RedsBaron
05-27-2008, 03:15 PM
If we get rid of anti-communist flicks, there goes half the movies from the 50's and 60's and most of the Sean Connery/James Bond movies.

Not really. John Wayne made a few anti-communist movies, but in most of the films that referenced the communists it was usually some "rogue" agent who was a "bad guy" rather than the Soviet Union itself. More often than not the bad guy had no affiliation with communism or the Soviet Union.
In his early novels, Ian Fleming did make the KGB the "bad guy," with James Bond berating himself for chasing "red Indians" rather than concentrating his efforts against Smersh, but this changed by the time of the films. In 1962's "Dr. No, " the title character was a member of SPECTRE and referred to "East" and "West" as merely being "points on the compass" rather than anything meaningful politically.
In 1963's "From Russia With Love" SPECTRE played off East vs. West, with Rosa Klebb not wanting her former superiors in the KGB to learn that she was now working for SPECTRE.
1964's "Goldfinger" was in no way an anti-communist film, with Auric Goldfinger being loosely allied with SPECTRE.
SPECTRE again was the "bad guy" in 1965's "Thunderball," attempting to blackmail the world through the threat to set off nuclear bombs stolen from a British bomber.
In 1967's "You Only Live Twice" the Soviet Union was wrongly accused by a rather hysterical U.S. representative of being behind the plot to capture American space capsules, with the USA threatening nuclear war over the incident (fortunately 007 was able to prove that SPECTRE had captured the capsule, and was further able to save the day).
Finally, Connery's last "official" Bond film, 1971's "Diamonds Are Forever," had Connery's 007 again battling SPECTRE and Blofeld, not the communists.
The communists didn't really become a significant part of 007 films until the Roger Moore era, but even then the films didn't have 007 battling directing against communists. In Moore's third outing as 007 in 1977's "The Spy Who Loved Me," he joins forces with Soviet agent "XXX", played by Barbara Bach, to stop a plot to have Soviet and American missile submarines each attack the other's country, therefore resulting in nuclear war each would think was started by the other, leaving bad guy Stormberg to build his new world under the sea.
In 1979's "Moonraker," 007 defeats Drax's plot to destroy mankind and then re-populate the earth with his master race; the Soviets offer their assistance to Bond, but it isn't needed.
In 1981's "For Your Eyes Only," the KGB does try to recover a lost British device which a third party has, but when Bond destroys the device and quips "that's detente comrade; you don't have it and I don't have it," the KGB head simply laughs and leaves Bond with a friendly wave.
In 1983's "Octo*****," one of the primary villians is a Soviet general, but it is made clear that he is acting on his own and that the Soviet leadership opposes his attempt to cause a nuclear bomb to go off on an American base in West Germany.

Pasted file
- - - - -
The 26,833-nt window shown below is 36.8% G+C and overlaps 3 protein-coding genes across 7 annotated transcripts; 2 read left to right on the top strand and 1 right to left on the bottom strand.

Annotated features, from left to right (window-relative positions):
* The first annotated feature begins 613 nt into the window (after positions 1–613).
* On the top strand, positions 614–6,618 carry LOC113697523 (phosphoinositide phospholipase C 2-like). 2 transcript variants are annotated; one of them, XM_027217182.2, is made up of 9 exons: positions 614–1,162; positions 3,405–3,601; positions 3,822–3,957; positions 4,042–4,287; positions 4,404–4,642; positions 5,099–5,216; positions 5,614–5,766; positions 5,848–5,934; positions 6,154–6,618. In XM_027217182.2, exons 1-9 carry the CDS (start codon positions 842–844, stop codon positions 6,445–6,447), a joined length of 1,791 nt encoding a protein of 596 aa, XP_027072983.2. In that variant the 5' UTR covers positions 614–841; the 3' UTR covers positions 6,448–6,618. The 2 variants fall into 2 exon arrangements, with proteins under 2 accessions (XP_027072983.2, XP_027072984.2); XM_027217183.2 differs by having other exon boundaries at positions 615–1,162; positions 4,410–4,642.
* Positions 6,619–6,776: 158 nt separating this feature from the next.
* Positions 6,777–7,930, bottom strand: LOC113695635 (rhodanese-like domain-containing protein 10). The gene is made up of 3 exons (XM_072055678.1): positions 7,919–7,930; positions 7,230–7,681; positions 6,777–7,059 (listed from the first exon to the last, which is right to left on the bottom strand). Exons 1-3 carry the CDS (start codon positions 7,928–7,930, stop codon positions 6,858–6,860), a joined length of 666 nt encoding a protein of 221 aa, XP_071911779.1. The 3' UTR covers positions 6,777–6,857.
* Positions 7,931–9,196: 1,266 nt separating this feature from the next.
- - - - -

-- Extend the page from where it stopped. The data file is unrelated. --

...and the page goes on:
In 1985's "A View To A Kill," Christopher Walken's bad guy had prior KGB ties but clearly is acting on his own and is not part of any communistic plot to destroy Silicon Valley.
Timothy Dalton's 1987 outing as 007, "The Living Daylights," features bad guys who include a KGB officer, but again it is clear he is acting without Soviet approval, and a KGB head actually saves Bond at the film's conclusion.
In Pierce Brosnan's 1995's "Goldeneye," the bad guys include several Russians, but not as part of any action sanctioned by the Russian government.
In 1997's "Tomorrow Never Dies," Brosnan's 007 is assisted by a communist Chinese agent in stopping a plot by a Ted Turner/Rupert Murdoch style tycoon to start a nuclear war.
In 2001's "Die Another Day," Chinese communist agents help Bond early in the film in his quest to find the North Korean bad guys, who, as usual, are rogue agents acting without the approval of their government.
I cannot recall any significant mention at all of communists in the remaining 007 films.

Chip R
05-27-2008, 03:15 PM
Since the Russian commies aren't in power anymore, this reeks of a publicity stunt.

George Anderson
05-27-2008, 03:32 PM
I haven't seen the Indiana Jones flick yet but it can't make the Commies look any worse than "Red Dawn" did.

Roy Tucker
05-27-2008, 03:32 PM
Not really. John Wayne made a few anti-communist movies, but in most of the films that referenced the communists it was usually some "rogue" agent who was a "bad guy" rather than the Soviet Union itself. More often than not the bad guy had no affiliation with communism or the Soviet Union.
In his early novels, Ian Fleming did make the KGB the "bad guy," with James Bond berating himself for chasing "red Indians" rather than concentrating his efforts against Smersh, but this changed by the time of the films. In 1962's "Dr. No, " the title character was a member of SPECTRE and referred to "East" and "West" as merely being "points on the compass" rather than anything meaningful politically.
In 1963's "From Russia With Love" SPECTRE played off East vs. West, with Rosa Klebb not wanting her former superiors in the KGB to learn that she was now working for SPECTRE.